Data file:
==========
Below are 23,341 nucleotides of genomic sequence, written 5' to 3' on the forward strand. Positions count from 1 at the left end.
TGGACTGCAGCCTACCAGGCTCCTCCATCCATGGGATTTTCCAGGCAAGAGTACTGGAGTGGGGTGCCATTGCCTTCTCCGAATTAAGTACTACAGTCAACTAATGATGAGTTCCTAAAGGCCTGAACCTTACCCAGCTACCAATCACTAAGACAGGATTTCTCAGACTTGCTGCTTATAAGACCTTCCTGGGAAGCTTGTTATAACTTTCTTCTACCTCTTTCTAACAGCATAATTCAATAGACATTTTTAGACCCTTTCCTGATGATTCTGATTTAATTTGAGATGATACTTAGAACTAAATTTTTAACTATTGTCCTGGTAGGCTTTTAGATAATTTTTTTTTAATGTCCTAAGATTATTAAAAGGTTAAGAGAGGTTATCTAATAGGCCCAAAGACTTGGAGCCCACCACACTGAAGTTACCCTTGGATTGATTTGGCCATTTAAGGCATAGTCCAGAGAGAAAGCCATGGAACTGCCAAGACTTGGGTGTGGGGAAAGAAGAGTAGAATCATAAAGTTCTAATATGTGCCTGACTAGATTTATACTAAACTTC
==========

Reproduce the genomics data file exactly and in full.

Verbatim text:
Below are 23,341 nucleotides of genomic sequence, written 5' to 3' on the forward strand. Positions count from 1 at the left end.
TGGACTGCAGCCTACCAGGCTCCTCCATCCATGGGATTTTCCAGGCAAGAGTACTGGAGTGGGGTGCCATTGCCTTCTCCGAATTAAGTACTACAGTCAACTAATGATGAGTTCCTAAAGGCCTGAACCTTACCCAGCTACCAATCACTAAGACAGGATTTCTCAGACTTGCTGCTTATAAGACCTTCCTGGGAAGCTTGTTATAACTTTCTTCTACCTCTTTCTAACAGCATAATTCAATAGACATTTTTAGACCCTTTCCTGATGATTCTGATTTAATTTGAGATGATACTTAGAACTAAATTTTTAACTATTGTCCTGGTAGGCTTTTAGATAATTTTTTTTTAATGTCCTAAGATTATTAAAAGGTTAAGAGAGGTTATCTAATAGGCCCAAAGACTTGGAGCCCACCACACTGAAGTTACCCTTGGATTGATTTGGCCATTTAAGGCATAGTCCAGAGAGAAAGCCATGGAACTGCCAAGACTTGGGTGTGGGGAAAGAAGAGTAGAATCATAAAGTTCTAATATGTGCCTGACTAGATTTATACTAAACTTC